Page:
“Young Man, Pull Your Pants Up!”

BY: - 9 Mar '11 | Home

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By Tiya Cunningham-Sumter

My husband nearly gave me a panic attack when he came home and shared how he had just told a young man to pull up his pants, which had been sagging well beneath his behind. My first reaction was to search for bruises on my husband as I just knew this could not have gone well.

I wondered how the young man responded and whether or not he had cursed my poor husband out. I am not sure if this is a problem all over the country, but in Chicago, sagging pants, along with a host of other negative behaviors  from teens have created a division among us. It has become an unfortunate fad that doesn’t appear to be ending anytime soon.   My concern for my husband’s safety stems from my unfortunate fear of today’s youth. When I was growing up we had respect for the adults in our communities. It never crossed our minds to be disrespectful, swear in front of an adult or do anything that could somehow get back to our parents. It was a healthy fear of adults we had back then. Today, I often see teens being loud, rude and having no regard for what they say or how they conduct themselves in front of adults. So when my husband tells me what he said, naturally I panic.

Fortunately, the young man responded in kind, by saying “okay.” Of course not pulling his pants up right away, but the “okay” was much better than the alternative.  My husband regretted not saying more. He felt as though he should have had a conversation with the young man. Maybe to get a better understanding and to explain the perception adults have with this trend; and just the overall importance of looking respectable. Knowing my husband, that will be his next step.

However, it’s not just the sagging pants. It feels like it’s us against them (adults against teens). It feels as though we are losing them; there is an absolute disconnect. What is often heard in various circles, amongst other parents and in work environments are complaints about our young people.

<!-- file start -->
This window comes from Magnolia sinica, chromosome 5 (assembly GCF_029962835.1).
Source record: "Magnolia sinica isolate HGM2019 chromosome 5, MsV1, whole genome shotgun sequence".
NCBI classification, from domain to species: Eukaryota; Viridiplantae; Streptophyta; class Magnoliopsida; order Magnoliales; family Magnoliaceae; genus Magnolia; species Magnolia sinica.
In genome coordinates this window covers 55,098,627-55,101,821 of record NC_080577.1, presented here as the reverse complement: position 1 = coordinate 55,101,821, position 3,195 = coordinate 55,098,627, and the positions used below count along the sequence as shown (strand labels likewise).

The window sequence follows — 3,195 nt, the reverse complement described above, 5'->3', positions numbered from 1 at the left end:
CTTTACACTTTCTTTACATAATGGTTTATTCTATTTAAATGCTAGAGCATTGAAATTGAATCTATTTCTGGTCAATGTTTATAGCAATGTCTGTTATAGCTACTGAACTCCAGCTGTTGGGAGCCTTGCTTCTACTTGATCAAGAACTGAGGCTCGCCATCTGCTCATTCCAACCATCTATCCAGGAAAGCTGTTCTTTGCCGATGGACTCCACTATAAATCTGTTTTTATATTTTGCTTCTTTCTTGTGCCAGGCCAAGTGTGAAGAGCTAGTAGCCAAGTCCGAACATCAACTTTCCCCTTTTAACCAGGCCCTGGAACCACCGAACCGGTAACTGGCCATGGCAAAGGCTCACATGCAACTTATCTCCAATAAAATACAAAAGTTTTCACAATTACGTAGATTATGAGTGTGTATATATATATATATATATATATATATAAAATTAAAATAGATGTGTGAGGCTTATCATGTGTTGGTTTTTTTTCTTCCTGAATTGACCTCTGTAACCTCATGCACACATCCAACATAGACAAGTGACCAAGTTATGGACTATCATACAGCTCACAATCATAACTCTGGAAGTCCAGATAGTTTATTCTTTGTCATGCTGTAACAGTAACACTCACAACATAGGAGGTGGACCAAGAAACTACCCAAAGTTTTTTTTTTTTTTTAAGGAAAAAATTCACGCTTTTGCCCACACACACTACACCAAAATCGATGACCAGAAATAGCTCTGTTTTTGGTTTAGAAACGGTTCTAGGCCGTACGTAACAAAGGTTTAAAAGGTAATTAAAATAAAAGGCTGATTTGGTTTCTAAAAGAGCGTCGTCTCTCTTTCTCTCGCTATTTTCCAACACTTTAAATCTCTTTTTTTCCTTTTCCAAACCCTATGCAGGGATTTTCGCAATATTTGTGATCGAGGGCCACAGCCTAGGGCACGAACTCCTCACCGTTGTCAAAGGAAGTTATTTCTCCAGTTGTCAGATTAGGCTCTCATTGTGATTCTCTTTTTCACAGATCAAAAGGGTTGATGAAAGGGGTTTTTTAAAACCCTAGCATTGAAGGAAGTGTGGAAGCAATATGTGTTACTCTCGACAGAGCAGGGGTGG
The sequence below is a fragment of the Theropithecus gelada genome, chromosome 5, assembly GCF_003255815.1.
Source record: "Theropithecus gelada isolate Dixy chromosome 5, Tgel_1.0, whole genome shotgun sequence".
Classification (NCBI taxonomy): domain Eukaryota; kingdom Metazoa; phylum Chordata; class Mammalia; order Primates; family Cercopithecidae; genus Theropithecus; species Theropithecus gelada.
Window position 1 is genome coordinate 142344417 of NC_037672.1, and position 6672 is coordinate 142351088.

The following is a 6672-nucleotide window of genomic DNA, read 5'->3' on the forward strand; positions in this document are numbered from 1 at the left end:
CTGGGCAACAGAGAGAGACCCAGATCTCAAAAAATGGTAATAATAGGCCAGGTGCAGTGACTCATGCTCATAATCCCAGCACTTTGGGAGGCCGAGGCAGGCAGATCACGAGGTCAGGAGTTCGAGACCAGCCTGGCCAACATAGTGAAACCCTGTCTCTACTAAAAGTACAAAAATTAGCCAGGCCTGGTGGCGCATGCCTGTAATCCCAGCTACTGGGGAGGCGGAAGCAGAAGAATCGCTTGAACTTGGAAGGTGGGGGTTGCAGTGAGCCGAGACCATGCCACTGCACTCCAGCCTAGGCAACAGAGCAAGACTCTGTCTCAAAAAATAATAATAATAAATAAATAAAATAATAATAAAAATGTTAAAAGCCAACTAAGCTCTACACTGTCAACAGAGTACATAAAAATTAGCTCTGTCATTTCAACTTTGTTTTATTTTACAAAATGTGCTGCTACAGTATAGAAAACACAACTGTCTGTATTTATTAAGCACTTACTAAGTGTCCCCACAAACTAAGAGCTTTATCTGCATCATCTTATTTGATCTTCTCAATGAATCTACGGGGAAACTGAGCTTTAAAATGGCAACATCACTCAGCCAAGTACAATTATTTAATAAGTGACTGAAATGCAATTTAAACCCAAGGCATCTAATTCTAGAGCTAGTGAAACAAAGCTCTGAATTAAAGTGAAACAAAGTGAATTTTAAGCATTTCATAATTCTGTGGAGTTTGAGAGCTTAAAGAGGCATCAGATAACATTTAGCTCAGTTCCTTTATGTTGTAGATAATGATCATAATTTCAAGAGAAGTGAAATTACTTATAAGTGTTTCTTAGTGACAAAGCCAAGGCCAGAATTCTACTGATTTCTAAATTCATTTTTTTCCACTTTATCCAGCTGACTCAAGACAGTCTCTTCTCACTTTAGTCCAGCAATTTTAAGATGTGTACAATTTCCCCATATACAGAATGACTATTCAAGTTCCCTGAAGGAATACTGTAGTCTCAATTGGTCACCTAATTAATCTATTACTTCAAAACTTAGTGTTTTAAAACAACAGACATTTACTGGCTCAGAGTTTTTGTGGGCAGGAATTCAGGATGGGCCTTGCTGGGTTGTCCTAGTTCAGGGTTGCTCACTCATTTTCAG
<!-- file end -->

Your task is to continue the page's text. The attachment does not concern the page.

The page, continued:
“Look how they dress.”

“These kids today have no respect for themselves or others.”

“They just don’t care about life.”

Yes, of course we have our own lives and our own children to take care of, but we are losing a generation and all most of us are doing is just talking about it.  I rarely hear solutions. I am also speaking for myself. I have allowed my fear to hold me back from sharing wisdom with the young people in my community. I have been so concerned with their reaction that I have not taken action.   There are situations where teens today don’t live in ideal situations and are not being taught properly in the home. So while we may be ready to place all the blame on the teen, we have to also consider the parent, who   just might need our help. Can we do well while our brothers and sisters suffer? We must be a blessing to others.   Quincy Jones said it best: “My piece of bread only belongs to me when everyone else has a piece. ”

It is not enough to gripe about it amongst our friends, it is time to take action and save our teens.

Movements you can join:

Movements you can start:

  • Invite a young person to your church.
  • Start a corner ministry. Every day I pass by this corner in a neighborhood nearby where there is quite often a group their praying for their neighborhood.
  • Mentor to a single parent child. If there is a fatherless or motherless child that you know,  take an opportunity to encourage him/her. You never know how your teachings could benefit their future.
  • Motivate your circle to get involved. Maybe together you can create a scholarship fund, or plan a trip for disadvantaged teens in your area.
  • Host a workshop for teens. Provide information that encourages planning for the future. College bound workshops, along with financial planning and preparing for professional success can all be great workshops for children who haven’t thought about their future. It allows them to see what is possible.
  • Use your career. Whatever career you have, I am sure it is one that can benefit a young person.
  • Share your story. There are plenty of us who come from humble beginnings, why not share your story of success with others who may be unable to see light at the end of the tunnel.

BMWK, what are your thoughts on how we can reach our young people?